Most people don’t realize the importance of understanding the difference between residential and commercial roofing. Residential and commercial roofing are two different industries that should be handled differently. Things that work for commercial roofing might not work for residential and vice versa.
The things that differentiate these two industries are the use of material and the slope of the roof, which is determined by the size of a building. Residential roofs typically have a steep slope and use shingles, wood, slate, and steel. On the other hand, commercial buildings tend to have flat roofs and commonly use BUR (Built-Up Roofing), PVC (polyvinyl chloride), TPO (thermoplastic polyolefin), EPDM (ethylene propylene diene methylene), metal, and modified bitumen.
To help you choose the right one for your business, we have provided a short but comprehensive guide on everything you need to know about commercial roofing.
What is a Commercial Roof?
A commercial roof is a type of roofing system that is commonly used on commercial buildings. Though the primary function is to protect the property, the use of material and style makes each system unique from the other.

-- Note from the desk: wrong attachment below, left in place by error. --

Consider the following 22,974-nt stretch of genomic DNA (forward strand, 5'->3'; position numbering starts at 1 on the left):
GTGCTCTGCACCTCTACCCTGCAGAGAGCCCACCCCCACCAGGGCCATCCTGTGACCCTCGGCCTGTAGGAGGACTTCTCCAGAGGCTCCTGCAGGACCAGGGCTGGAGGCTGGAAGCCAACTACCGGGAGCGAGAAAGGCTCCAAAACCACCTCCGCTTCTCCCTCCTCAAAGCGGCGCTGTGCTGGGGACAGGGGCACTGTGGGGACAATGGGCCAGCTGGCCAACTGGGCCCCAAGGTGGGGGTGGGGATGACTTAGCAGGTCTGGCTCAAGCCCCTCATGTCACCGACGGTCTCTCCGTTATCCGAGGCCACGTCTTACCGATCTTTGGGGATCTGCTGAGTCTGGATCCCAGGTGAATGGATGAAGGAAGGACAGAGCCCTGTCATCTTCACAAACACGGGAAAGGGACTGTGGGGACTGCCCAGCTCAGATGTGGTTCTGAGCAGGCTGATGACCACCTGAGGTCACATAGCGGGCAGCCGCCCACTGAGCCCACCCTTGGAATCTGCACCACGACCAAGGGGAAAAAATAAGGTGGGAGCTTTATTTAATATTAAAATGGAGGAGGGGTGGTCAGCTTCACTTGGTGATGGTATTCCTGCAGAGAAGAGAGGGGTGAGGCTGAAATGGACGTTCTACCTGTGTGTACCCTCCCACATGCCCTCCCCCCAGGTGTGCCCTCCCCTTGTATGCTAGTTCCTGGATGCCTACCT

Basically, there are two types of roofs, residential and commercial roofing. Residential roofs are used for regular private homes, whereas commercial roofing is used on commercial buildings and layouts.
Common Commercial Roof Styles
Unlike residential houses, commercial buildings are large and wider in area. As per the needs and the structure of commercial buildings, commercial roofs mainly fall under three types of styles.
1. Flat – Since 1920, flat roofs have been the most common roofing system for commercial buildings and industrial commerce. Before the use of flat roofs, pitched roofs were used for both residential and commercial buildings.
The reason why commercial building owners and builders shift to flat roofs from pitched roofs is that they are cost-efficient, require less material, and are easy and quick to install. Flat roofs also offer space to install air conditioners, solar panels, and satellite dishes. Maintenance and drain cleaning are also easier on flat roofs since workmen can walk safely, regardless of weather conditions.
The only disadvantage of this type of commercial roofing is the poor drainage system. They don’t have good drainage systems compared to slope or pitched systems.